Remedial (also called Swedish) massage is what we nowadays associate with Western massage therapy. Based on the essential principles of ancient massage techniques, it aims to address the overall myofascial imbalance, stimulate relaxation, improve blood flow and trigger muscle healing.

In other words, remedial massage is not the primary choice for deep trigger points and thus would be much less effective than dry needling for treating more serious neuromuscular issues.

Dry needling vs sports massage

Sports massage therapists work with athletes in both prevention and treatment of sports-induced injury, muscle soreness and fatigue, whiplash, and other common dangers to the skeletomuscular system.

Dry needling can be beneficial for athletes if the therapist needs to have more clear and precise access to trigger points in case of injury, or when in need for instant pain relief after muscle pulling.

Dry needling vs trigger point massage

Out of all massages, trigger point massage resembles dry needling the most. It includes applying firm and prolonged thumb or palm pressure on the throbbing trigger point. Both techniques have the same effect except for the “deepness” of access and precision.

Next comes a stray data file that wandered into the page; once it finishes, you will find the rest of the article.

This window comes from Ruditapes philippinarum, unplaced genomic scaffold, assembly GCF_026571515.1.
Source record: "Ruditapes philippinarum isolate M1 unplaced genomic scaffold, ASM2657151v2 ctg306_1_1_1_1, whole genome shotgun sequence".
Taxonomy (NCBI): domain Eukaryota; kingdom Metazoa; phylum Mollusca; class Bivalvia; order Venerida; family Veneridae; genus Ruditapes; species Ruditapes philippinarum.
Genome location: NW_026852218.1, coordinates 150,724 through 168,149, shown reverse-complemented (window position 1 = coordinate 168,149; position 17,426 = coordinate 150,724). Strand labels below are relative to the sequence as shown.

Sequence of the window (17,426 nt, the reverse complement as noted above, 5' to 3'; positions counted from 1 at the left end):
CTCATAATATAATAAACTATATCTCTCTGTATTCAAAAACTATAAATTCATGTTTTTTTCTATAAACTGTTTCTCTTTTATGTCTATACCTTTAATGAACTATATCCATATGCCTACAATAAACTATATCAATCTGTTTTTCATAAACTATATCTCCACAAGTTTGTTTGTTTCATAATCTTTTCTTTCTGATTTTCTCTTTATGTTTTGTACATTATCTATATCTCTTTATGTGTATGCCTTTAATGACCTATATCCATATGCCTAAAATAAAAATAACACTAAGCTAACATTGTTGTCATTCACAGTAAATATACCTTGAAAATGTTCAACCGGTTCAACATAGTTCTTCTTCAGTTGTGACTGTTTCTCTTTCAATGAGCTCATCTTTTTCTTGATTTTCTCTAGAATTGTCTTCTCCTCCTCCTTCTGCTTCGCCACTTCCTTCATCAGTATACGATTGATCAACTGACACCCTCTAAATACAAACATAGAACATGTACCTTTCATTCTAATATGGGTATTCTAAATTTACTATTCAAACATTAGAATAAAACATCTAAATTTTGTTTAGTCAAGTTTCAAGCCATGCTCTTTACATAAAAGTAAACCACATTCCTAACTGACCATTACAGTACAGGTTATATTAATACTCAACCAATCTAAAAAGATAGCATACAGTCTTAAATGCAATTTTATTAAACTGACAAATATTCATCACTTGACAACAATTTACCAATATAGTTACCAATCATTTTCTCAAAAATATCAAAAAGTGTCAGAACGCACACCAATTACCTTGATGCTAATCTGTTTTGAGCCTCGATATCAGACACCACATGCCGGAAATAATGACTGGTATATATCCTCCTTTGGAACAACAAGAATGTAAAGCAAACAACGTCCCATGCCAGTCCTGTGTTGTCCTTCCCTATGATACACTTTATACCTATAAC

Trigger point massage is a great alternative for dry needling with patients who are wary of needles or have very sensitive skin.

Although very small, needle punctures are susceptible to infection, irritation, or redness if not properly looked after.

Can I get a massage after dry needling?

Although it feels nothing more than a pinprick, the insertion and extraction of needles can cause muscle soreness after the dry needling treatment.

A gentle massage or “kneading” is not only pleasant but recommended after dry needling to loosen up the muscles, eliminate tension and help the therapy work its magic.

Nonetheless, keep in mind that more forceful techniques like deep tissue massage can be counter-effective, so focus on gentle and relaxing massage to achieve best results.

Can massage therapists dry needle?

Before opting for dry needling, it’s imperative that you find a reputable myotherapy salon and a trained and licensed dry needling practitioner with credibility. Physical therapists and chiropractors mostly have certificates for dry needling, although massage therapists can also opt for the same.

Massage therapists who haven’t gone through any kind of dry needling training and skill assessment ARE NOT qualified for dry needling and should by no means practice it.

Final verdict: Is dry needling better than massage?

Essentially, both massage and dry needling serve to eliminate tenderness in soft tissue, strengthen the connection between our brain and muscle, and thus potentially heal accompanying issues with joints, cramps, anxiety, etc.

Depending on the severity of the issue and type of muscle pain, dry needling can be either extremely effective or unnecessary. For high–pain trigger points that need precise and thorough treatment dry needling can be the drug-free, long-term cure.

If, on the other hand, you’re in need of simple muscle relaxation, chronic myofascial pain relief, or injury prevention, then a combination of various massage techniques could turn out to be more effective and beneficial.